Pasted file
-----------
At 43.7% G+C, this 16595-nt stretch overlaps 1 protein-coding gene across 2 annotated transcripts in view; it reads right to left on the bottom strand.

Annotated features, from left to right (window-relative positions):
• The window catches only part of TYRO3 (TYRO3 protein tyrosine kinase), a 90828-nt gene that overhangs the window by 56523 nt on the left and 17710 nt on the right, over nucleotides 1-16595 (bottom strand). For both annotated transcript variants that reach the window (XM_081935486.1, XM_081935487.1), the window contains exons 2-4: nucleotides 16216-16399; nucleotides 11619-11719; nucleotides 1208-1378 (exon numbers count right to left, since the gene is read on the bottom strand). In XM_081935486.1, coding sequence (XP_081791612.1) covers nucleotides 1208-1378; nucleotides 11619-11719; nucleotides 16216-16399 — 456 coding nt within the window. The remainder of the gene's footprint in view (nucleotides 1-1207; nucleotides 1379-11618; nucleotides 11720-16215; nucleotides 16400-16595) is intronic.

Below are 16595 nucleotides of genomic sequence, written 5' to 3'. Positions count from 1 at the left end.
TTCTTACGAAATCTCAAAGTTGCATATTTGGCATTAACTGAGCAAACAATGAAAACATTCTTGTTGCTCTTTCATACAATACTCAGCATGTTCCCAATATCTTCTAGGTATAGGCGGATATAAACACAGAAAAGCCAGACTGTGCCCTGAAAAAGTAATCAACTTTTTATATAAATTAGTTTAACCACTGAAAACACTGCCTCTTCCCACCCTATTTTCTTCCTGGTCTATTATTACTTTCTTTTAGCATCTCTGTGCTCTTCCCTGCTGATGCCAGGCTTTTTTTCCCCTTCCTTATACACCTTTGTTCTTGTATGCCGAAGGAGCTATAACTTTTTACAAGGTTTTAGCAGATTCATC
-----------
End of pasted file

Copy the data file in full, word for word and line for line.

At 43.7% G+C, this 16595-nt stretch overlaps 1 protein-coding gene across 2 annotated transcripts in view; it reads right to left on the bottom strand.

Annotated features, from left to right (window-relative positions):
• The window catches only part of TYRO3 (TYRO3 protein tyrosine kinase), a 90828-nt gene that overhangs the window by 56523 nt on the left and 17710 nt on the right, over nucleotides 1-16595 (bottom strand). For both annotated transcript variants that reach the window (XM_081935486.1, XM_081935487.1), the window contains exons 2-4: nucleotides 16216-16399; nucleotides 11619-11719; nucleotides 1208-1378 (exon numbers count right to left, since the gene is read on the bottom strand). In XM_081935486.1, coding sequence (XP_081791612.1) covers nucleotides 1208-1378; nucleotides 11619-11719; nucleotides 16216-16399 — 456 coding nt within the window. The remainder of the gene's footprint in view (nucleotides 1-1207; nucleotides 1379-11618; nucleotides 11720-16215; nucleotides 16400-16595) is intronic.

Below are 16595 nucleotides of genomic sequence, written 5' to 3'. Positions count from 1 at the left end.
TTCTTACGAAATCTCAAAGTTGCATATTTGGCATTAACTGAGCAAACAATGAAAACATTCTTGTTGCTCTTTCATACAATACTCAGCATGTTCCCAATATCTTCTAGGTATAGGCGGATATAAACACAGAAAAGCCAGACTGTGCCCTGAAAAAGTAATCAACTTTTTATATAAATTAGTTTAACCACTGAAAACACTGCCTCTTCCCACCCTATTTTCTTCCTGGTCTATTATTACTTTCTTTTAGCATCTCTGTGCTCTTCCCTGCTGATGCCAGGCTTTTTTTCCCCTTCCTTATACACCTTTGTTCTTGTATGCCGAAGGAGCTATAACTTTTTACAAGGTTTTAGCAGATTCATC